“My work is an extension of Sun Ra’s mission to provide for the spiritual healing of planet Earth.”
Marshall Belford Allen (b. 1924) has been an active member of the Sun Ra Arkestra for over 50 years, and has helmed the historic jazz group since 1995, following the death of jazz pioneer Sun Ra. A leader in the 1960s avant-garde jazz movement, Allen started clarinet lessons at the age of 10. Stationed in Paris during World War II, he played with American jazz greats such as pianist Art Simmons and saxophonist Don Byas, and then enrolled in the Paris Conservatory of Music. Allen has appeared in concert and on recordings with such diverse groups as Phish, Sonic Youth, Digable Planets, and Medeski, Martin & Wood. His main focus, however, remains the preservation of his mentor’s artistic legacy, and further development of Sun Ra’s musical precepts. Allen writes new compositions of his own and develops fresh arrangements of Sun Ra’s music to inspire a new generation of aspiring musicians. Allen writes, “My challenge is to get my musicians to play music that will enlighten them and, as a result, enlighten the public also.”
Although he has toured extensively, in March 2013, Allen performed for the first time in China, in collaboration with filmmaker James Harrar at Beijing’s Jue Music + Art Festival. He said to ARTINFO, “I perform all over the world because I’m playing universal music. I’m playing cosmic music. Space-age music. So why shouldn’t I play for China?” Allen celebrated his 89th birthday in May 2013 with a Sun Ra Arkestra concert in Philadelphia, and his 90th birthday in May 2014 with a Sun Ra Arkestra performance in Kassel, Germany.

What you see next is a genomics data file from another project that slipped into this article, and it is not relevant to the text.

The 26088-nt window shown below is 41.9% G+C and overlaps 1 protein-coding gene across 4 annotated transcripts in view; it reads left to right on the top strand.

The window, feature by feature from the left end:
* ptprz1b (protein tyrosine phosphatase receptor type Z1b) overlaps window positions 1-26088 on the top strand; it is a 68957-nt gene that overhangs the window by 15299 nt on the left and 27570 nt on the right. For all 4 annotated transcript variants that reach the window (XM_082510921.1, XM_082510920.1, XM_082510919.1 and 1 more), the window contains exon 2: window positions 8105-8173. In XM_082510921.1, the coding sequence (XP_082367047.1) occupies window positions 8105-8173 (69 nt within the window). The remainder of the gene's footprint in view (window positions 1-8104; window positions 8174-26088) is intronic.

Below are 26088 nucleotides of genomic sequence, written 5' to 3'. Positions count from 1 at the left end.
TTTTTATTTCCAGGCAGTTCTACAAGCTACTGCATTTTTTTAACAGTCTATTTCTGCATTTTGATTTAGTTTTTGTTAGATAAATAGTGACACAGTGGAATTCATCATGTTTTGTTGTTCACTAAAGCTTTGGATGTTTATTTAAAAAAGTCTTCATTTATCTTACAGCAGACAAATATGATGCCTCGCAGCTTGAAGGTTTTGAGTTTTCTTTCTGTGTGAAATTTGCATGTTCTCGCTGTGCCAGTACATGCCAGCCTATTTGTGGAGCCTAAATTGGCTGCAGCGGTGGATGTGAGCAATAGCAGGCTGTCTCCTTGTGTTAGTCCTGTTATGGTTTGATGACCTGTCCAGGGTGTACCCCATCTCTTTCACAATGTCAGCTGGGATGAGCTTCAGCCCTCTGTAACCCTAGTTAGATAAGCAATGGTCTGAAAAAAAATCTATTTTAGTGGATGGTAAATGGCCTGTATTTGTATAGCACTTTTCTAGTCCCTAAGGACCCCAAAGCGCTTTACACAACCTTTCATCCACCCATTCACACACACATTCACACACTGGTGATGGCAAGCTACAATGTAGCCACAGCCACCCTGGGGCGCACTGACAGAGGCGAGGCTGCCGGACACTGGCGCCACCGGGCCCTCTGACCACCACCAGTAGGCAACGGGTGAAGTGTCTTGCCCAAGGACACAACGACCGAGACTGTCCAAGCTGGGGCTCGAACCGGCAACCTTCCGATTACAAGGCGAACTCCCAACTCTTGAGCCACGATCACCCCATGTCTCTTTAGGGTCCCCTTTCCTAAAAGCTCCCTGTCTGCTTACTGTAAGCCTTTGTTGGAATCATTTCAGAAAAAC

On October 30 at 9 p.m. ET, WXPN broadcasts live from Blue Moon Saloon in Lafayette, Louisiana with the zydeco all-star group Creole United.
Piffaro, the Renaissance Band, produced a two-part program recreating a royal christening that occurred in Stuttgart, Germany in 1616.
This month’s Pew Fellows news highlights include a new opera from Pulitzer Prize-winning composer Jennifer Higdon, a Hodder Fellowship through Princeton University for set designer and theater artist Matt Saunders, and new exhibition works by artists Tim Portlock, Jane Irish, Alex Da Corte, and more.
The Crossing commissions 15-minute musical pieces by seven leading composers, created in response to 17th-century composer Dieterich Buxtehude’s Jesu Membra Nostri, a series of seven German Baroque cantatas.
A young choreographer who has already produced provocative, experimental dance works, Poe (Pew Fellow, 2011) is the founder of dance/theater company idiosynCrazy productions.
In 2005 the Center awarded Pew Fellowships to 12 Philadelphia-based artists, and grants to 66 dance, music, theater, and visual arts organizations and practitioners in the greater Philadelphia region.
The Pew Center for Arts & Heritage’s partnership with United States Artists (USA) allows Pew Fellows to participate in USA’s unique online fundraising platform to raise money and awareness about upcoming projects.
Beth Kephart is a writer and a 2005 Pew Fellow.
Silvana Cardell is a choreographer, dancer and, educator, whose choreographic impulses are defined by her experience as an Argentine expatriate living, working, and raising a family in the United States.
The William Way LGBT Community Center presents OutBeat: America’s First Queer Jazz Festival. The four-day festival will highlight intersections between sexual orientation, gender identity, and jazz history and culture.
Playwright and Pew Fellow James Ijames talks about how history influences his work, the importance of failure, and more.
For over 25 years, Network for New Music has been dedicated to commissioning and performing music by living composers.